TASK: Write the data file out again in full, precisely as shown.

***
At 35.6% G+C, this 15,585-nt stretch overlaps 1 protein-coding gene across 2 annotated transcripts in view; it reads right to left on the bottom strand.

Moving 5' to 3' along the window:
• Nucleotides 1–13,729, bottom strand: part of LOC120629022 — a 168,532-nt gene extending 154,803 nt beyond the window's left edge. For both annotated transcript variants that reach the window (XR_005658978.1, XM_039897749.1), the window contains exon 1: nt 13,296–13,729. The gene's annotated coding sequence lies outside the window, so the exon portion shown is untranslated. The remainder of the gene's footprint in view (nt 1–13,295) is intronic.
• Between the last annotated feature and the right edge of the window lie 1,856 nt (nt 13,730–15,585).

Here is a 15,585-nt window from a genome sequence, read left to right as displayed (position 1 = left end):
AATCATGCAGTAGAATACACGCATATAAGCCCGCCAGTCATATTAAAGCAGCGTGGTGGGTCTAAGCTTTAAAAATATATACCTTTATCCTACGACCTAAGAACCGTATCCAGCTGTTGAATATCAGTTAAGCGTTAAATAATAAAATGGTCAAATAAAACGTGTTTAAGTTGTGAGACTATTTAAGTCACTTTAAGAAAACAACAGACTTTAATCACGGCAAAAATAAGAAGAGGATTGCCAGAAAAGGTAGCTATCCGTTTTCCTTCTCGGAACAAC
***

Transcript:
At 35.6% G+C, this 15,585-nt stretch overlaps 1 protein-coding gene across 2 annotated transcripts in view; it reads right to left on the bottom strand.

Moving 5' to 3' along the window:
• Nucleotides 1–13,729, bottom strand: part of LOC120629022 — a 168,532-nt gene extending 154,803 nt beyond the window's left edge. For both annotated transcript variants that reach the window (XR_005658978.1, XM_039897749.1), the window contains exon 1: nt 13,296–13,729. The gene's annotated coding sequence lies outside the window, so the exon portion shown is untranslated. The remainder of the gene's footprint in view (nt 1–13,295) is intronic.
• Between the last annotated feature and the right edge of the window lie 1,856 nt (nt 13,730–15,585).

Here is a 15,585-nt window from a genome sequence, read left to right as displayed (position 1 = left end):
AATCATGCAGTAGAATACACGCATATAAGCCCGCCAGTCATATTAAAGCAGCGTGGTGGGTCTAAGCTTTAAAAATATATACCTTTATCCTACGACCTAAGAACCGTATCCAGCTGTTGAATATCAGTTAAGCGTTAAATAATAAAATGGTCAAATAAAACGTGTTTAAGTTGTGAGACTATTTAAGTCACTTTAAGAAAACAACAGACTTTAATCACGGCAAAAATAAGAAGAGGATTGCCAGAAAAGGTAGCTATCCGTTTTCCTTCTCGGAACAAC